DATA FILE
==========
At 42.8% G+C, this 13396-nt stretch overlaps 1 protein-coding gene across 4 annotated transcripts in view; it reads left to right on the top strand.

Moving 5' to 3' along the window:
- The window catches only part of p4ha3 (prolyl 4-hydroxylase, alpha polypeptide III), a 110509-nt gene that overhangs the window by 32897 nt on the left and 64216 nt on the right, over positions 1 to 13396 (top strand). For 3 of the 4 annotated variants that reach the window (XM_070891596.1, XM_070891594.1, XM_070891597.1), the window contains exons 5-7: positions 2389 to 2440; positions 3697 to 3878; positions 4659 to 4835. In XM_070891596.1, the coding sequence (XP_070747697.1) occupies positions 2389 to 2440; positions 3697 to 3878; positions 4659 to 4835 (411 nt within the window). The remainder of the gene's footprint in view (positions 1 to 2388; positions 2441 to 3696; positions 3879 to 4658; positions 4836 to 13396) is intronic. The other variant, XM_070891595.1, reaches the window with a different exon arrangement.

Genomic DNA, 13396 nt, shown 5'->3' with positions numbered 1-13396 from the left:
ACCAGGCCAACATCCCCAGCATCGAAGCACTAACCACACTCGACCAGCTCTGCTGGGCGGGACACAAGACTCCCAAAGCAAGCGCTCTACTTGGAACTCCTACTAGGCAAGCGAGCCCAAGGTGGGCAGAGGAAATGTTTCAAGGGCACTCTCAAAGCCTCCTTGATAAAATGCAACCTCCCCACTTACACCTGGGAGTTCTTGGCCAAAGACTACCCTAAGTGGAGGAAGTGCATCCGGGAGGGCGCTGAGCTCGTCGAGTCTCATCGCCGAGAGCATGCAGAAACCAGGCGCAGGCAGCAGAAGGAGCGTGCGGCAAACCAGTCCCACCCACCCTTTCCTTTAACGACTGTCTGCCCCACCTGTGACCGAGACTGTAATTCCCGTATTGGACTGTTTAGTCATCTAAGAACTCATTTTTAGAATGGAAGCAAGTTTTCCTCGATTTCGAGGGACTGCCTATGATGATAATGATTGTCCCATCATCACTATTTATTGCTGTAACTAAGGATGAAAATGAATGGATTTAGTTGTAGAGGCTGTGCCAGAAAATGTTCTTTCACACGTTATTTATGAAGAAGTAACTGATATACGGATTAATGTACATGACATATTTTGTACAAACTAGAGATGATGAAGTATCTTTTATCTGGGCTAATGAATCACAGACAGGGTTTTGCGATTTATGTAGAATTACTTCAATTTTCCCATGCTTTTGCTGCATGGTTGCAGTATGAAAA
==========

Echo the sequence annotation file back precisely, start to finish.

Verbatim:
At 42.8% G+C, this 13396-nt stretch overlaps 1 protein-coding gene across 4 annotated transcripts in view; it reads left to right on the top strand.

Moving 5' to 3' along the window:
- The window catches only part of p4ha3 (prolyl 4-hydroxylase, alpha polypeptide III), a 110509-nt gene that overhangs the window by 32897 nt on the left and 64216 nt on the right, over positions 1 to 13396 (top strand). For 3 of the 4 annotated variants that reach the window (XM_070891596.1, XM_070891594.1, XM_070891597.1), the window contains exons 5-7: positions 2389 to 2440; positions 3697 to 3878; positions 4659 to 4835. In XM_070891596.1, the coding sequence (XP_070747697.1) occupies positions 2389 to 2440; positions 3697 to 3878; positions 4659 to 4835 (411 nt within the window). The remainder of the gene's footprint in view (positions 1 to 2388; positions 2441 to 3696; positions 3879 to 4658; positions 4836 to 13396) is intronic. The other variant, XM_070891595.1, reaches the window with a different exon arrangement.

Genomic DNA, 13396 nt, shown 5'->3' with positions numbered 1-13396 from the left:
ACCAGGCCAACATCCCCAGCATCGAAGCACTAACCACACTCGACCAGCTCTGCTGGGCGGGACACAAGACTCCCAAAGCAAGCGCTCTACTTGGAACTCCTACTAGGCAAGCGAGCCCAAGGTGGGCAGAGGAAATGTTTCAAGGGCACTCTCAAAGCCTCCTTGATAAAATGCAACCTCCCCACTTACACCTGGGAGTTCTTGGCCAAAGACTACCCTAAGTGGAGGAAGTGCATCCGGGAGGGCGCTGAGCTCGTCGAGTCTCATCGCCGAGAGCATGCAGAAACCAGGCGCAGGCAGCAGAAGGAGCGTGCGGCAAACCAGTCCCACCCACCCTTTCCTTTAACGACTGTCTGCCCCACCTGTGACCGAGACTGTAATTCCCGTATTGGACTGTTTAGTCATCTAAGAACTCATTTTTAGAATGGAAGCAAGTTTTCCTCGATTTCGAGGGACTGCCTATGATGATAATGATTGTCCCATCATCACTATTTATTGCTGTAACTAAGGATGAAAATGAATGGATTTAGTTGTAGAGGCTGTGCCAGAAAATGTTCTTTCACACGTTATTTATGAAGAAGTAACTGATATACGGATTAATGTACATGACATATTTTGTACAAACTAGAGATGATGAAGTATCTTTTATCTGGGCTAATGAATCACAGACAGGGTTTTGCGATTTATGTAGAATTACTTCAATTTTCCCATGCTTTTGCTGCATGGTTGCAGTATGAAAA